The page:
Issue: July 2003
Commanding Attention

Chris Craft Commanders attract a new following as loyalists join forces in the Chris Craft Commander Club.


Virginia boater Rob Cutchins bought his 1968 31-foot Chris Craft Commander sight unseen and had it shipped up from Florida. It needed some work, to say the least. “Maybe a little more than I expected,” he says. He has stripped it down and now is rebuilding it inch by inch - a labor of love and pride. But it will be worth it, he says, when this gem of the Chris Craft fleet hits the water again and the Commander clan gathers to ogle each other’s boats.


    Debuted at the 1964 New York Boat Show, the Chris Craft Commander was the first of Chris Craft’s fiberglass designs, the beginning of the end for Chris Craft’s wooden legacy. Designed by Fred MacKerer and Dick Avery, the Commander was a solidly built cruiser with classic lines, reminiscent of its wooden cousins. Eventually, Chris Craft launched Commanders ranging from a spare 27-footer to a 60-foot yacht.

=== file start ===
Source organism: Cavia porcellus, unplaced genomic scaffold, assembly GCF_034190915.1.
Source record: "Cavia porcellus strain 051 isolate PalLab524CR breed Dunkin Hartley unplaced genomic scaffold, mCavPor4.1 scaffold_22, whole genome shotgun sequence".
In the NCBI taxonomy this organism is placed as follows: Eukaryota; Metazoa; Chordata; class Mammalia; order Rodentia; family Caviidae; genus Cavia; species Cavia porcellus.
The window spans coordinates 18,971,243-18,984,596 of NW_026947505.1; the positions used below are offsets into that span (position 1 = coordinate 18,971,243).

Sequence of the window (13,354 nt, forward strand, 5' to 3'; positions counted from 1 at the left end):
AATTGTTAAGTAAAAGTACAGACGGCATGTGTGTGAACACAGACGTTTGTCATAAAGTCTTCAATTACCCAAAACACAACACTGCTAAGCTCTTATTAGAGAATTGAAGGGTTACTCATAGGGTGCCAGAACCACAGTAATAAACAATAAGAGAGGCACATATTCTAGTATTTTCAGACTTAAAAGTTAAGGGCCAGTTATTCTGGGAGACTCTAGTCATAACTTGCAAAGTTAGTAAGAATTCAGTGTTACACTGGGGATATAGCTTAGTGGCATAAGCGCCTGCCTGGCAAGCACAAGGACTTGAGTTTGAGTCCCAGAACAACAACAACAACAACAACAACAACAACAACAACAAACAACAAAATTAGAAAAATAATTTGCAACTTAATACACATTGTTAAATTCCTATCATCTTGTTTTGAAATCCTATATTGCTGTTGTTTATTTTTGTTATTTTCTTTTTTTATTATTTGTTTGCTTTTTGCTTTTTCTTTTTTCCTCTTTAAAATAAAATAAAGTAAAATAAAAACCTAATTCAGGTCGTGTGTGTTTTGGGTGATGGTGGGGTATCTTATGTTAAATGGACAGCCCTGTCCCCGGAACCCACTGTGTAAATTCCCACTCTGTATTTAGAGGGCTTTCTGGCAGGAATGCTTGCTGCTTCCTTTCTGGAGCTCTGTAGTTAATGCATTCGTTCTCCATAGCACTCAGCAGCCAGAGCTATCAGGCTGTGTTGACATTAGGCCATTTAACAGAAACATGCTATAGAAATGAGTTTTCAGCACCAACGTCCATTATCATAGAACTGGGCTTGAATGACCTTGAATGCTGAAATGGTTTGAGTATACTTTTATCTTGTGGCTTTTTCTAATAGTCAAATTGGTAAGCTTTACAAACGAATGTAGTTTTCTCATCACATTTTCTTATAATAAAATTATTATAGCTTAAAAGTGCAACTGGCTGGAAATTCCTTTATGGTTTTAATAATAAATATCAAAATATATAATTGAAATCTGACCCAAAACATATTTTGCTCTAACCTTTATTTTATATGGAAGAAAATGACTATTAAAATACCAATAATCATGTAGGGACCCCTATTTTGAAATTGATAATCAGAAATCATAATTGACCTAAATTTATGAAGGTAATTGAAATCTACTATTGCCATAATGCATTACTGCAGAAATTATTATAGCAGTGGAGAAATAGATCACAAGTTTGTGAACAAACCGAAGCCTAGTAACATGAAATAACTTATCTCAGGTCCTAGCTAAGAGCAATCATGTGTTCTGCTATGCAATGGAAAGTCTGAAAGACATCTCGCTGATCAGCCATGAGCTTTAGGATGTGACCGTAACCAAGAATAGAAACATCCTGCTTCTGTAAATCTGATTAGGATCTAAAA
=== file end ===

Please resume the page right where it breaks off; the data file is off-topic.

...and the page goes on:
Chris Craft built more than 4,000 Commanders between 1964 and 1977, says Cutchins, who discovered his first one in 1999 and has been hooked ever since. He joined the Chris Craft Antique Boat Club to learn more about them and to hobnob with other owners, but the club seemed more focused on the wooden Chris Crafts. “We needed a club of our own,” says Cutchins, who, along with fellow owner Todd Heinrich of Michigan, launched the Chris Craft Commander Club in 1999. From an initial list of 12, the group has grown to more than 350 members, 40 of them from the Chesapeake.


    These days devoted Commander fans can share facts, figures and how-to information about their aging boats through the club’s website ( and its quarterly publication, Styled In Fiberglass. Annual rendezvous bring owners and enthusiasts together to share a weekend of fun, food, educational discussions and boating. This year’s gathering takes place in South Haven, Mich., the weekend of July 26. Next year, look for one here on the Bay. For more information, call Cutchins at 757-393-1045 or e-mail him at